Counsel for appellant is in error in his contention. Rule 11 in 1944 merely required that the trial court not accept a plea unless the plea was voluntarily made with understanding of the nature of the charge. In this case the record establishes that the sentencing court, after being told by appellant that appellant did not want a lawyer assigned to him without cost and that appellant desired to proceed without counsel, and after appellant pleaded guilty, did question appellant before sentencing him. There is a presumption of regularity when a criminal judgment is assailed in a Coram Nobis proceeding. As the Supreme Court has stated, "The absence of a showing of waiver from the record does not of itself invalidate the judgment. It is presumed the proceedings were correct and the burden rests on the accused to show otherwise." United States v. Morgan, 346 U.S. 502, 512, 74 S. Ct. 247, 253, 98 L. Ed. 248 (1954).
It is thus presumed that questions put to appellant by the sentencing judge prior to sentence concerned themselves with appellant's knowledge and understanding of the nature of the charge and the consequences of his plea of guilty.
There was no requirement at the time of the plea in question that there be an entry of a formal finding or recitation to the effect that the plea is made voluntarily with understanding of the nature of the charge. It was, at the time of appellant's sentence, implicit in the act of the court in accepting a plea of guilty that the required determination had been made. Munich v. United States, 337 F.2d 356, 359-360 (9th Cir. 1964).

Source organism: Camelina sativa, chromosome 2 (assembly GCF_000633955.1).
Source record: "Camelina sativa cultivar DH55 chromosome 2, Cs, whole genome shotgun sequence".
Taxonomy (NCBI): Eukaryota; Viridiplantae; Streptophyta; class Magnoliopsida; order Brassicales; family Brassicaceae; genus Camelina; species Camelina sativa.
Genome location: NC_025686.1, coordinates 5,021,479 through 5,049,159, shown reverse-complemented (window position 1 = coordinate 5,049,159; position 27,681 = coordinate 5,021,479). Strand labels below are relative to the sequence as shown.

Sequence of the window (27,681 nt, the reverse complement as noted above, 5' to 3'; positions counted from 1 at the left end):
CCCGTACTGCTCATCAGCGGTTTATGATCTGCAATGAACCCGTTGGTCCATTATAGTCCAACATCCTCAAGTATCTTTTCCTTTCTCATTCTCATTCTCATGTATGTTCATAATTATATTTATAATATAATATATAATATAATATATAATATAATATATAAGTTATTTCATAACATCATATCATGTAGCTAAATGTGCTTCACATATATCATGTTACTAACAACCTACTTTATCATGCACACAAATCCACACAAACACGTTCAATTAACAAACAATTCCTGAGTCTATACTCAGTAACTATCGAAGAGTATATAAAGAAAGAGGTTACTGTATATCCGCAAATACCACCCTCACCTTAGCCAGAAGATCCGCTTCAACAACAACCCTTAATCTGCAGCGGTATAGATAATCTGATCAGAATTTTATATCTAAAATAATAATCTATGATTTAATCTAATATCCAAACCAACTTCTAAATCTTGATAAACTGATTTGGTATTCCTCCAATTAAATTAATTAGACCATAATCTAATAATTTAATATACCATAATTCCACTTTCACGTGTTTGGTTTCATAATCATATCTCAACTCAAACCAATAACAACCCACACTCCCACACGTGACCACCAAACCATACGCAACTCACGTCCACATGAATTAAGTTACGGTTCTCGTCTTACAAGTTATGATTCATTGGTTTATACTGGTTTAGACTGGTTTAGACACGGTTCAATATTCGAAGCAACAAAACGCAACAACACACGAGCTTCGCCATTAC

The rule of this Circuit is that the vacation of a judgment for failure of the court to make a determination on the record that a guilty plea was voluntarily made is not applicable to cases wherein the plea was made prior to November 2, 1965. See Gomez v. United States, 396 F.2d 323, 326 (9th Cir. 1968), citing Castro v. United States, 396 F.2d 345 (9th Cir. 1968), wherein our Court sitting en banc ruled that the failure of the record of the plea proceedings to establish that the accused correctly understood the consequences of his plea would not be ground for the setting aside of the plea of guilty where such plea occurred before November 2, 1965.
Moreover, it appears from appellant's own statements that an evidentiary hearing would not serve to elicit further the circumstances surrounding appellant's plea. Appellant by his own sworn statements in his petition and sworn responses to interrogatories posed to him, particularly in his response to Interrogatory No. 10, states "I actually don't recall much of anything that occurred in court on the date I entered my plea of guilty." Also, his response to Interrogatory No. 9, while it is inconclusive, states in answer to the question as to who gave him information as to the maximum sentence which could be imposed and at what time such information was given, "As so stated above, the judge; with regard to the time I can only assume, it was during the sentencing proceeding. As my mind is hazy, and I don't recall much, if anything."